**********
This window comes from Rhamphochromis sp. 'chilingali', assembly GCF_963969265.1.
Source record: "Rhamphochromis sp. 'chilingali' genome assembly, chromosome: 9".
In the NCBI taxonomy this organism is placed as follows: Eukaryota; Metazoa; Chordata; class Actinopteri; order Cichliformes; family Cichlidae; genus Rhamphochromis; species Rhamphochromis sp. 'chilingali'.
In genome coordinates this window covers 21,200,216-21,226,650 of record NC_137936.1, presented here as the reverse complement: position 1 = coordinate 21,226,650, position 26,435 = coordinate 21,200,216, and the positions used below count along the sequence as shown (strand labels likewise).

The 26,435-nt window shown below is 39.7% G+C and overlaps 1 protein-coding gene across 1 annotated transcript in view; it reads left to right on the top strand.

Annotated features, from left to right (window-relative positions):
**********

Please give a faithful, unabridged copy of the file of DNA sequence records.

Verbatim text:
This window comes from Rhamphochromis sp. 'chilingali', assembly GCF_963969265.1.
Source record: "Rhamphochromis sp. 'chilingali' genome assembly, chromosome: 9".
In the NCBI taxonomy this organism is placed as follows: Eukaryota; Metazoa; Chordata; class Actinopteri; order Cichliformes; family Cichlidae; genus Rhamphochromis; species Rhamphochromis sp. 'chilingali'.
In genome coordinates this window covers 21,200,216-21,226,650 of record NC_137936.1, presented here as the reverse complement: position 1 = coordinate 21,226,650, position 26,435 = coordinate 21,200,216, and the positions used below count along the sequence as shown (strand labels likewise).

The 26,435-nt window shown below is 39.7% G+C and overlaps 1 protein-coding gene across 1 annotated transcript in view; it reads left to right on the top strand.

Annotated features, from left to right (window-relative positions):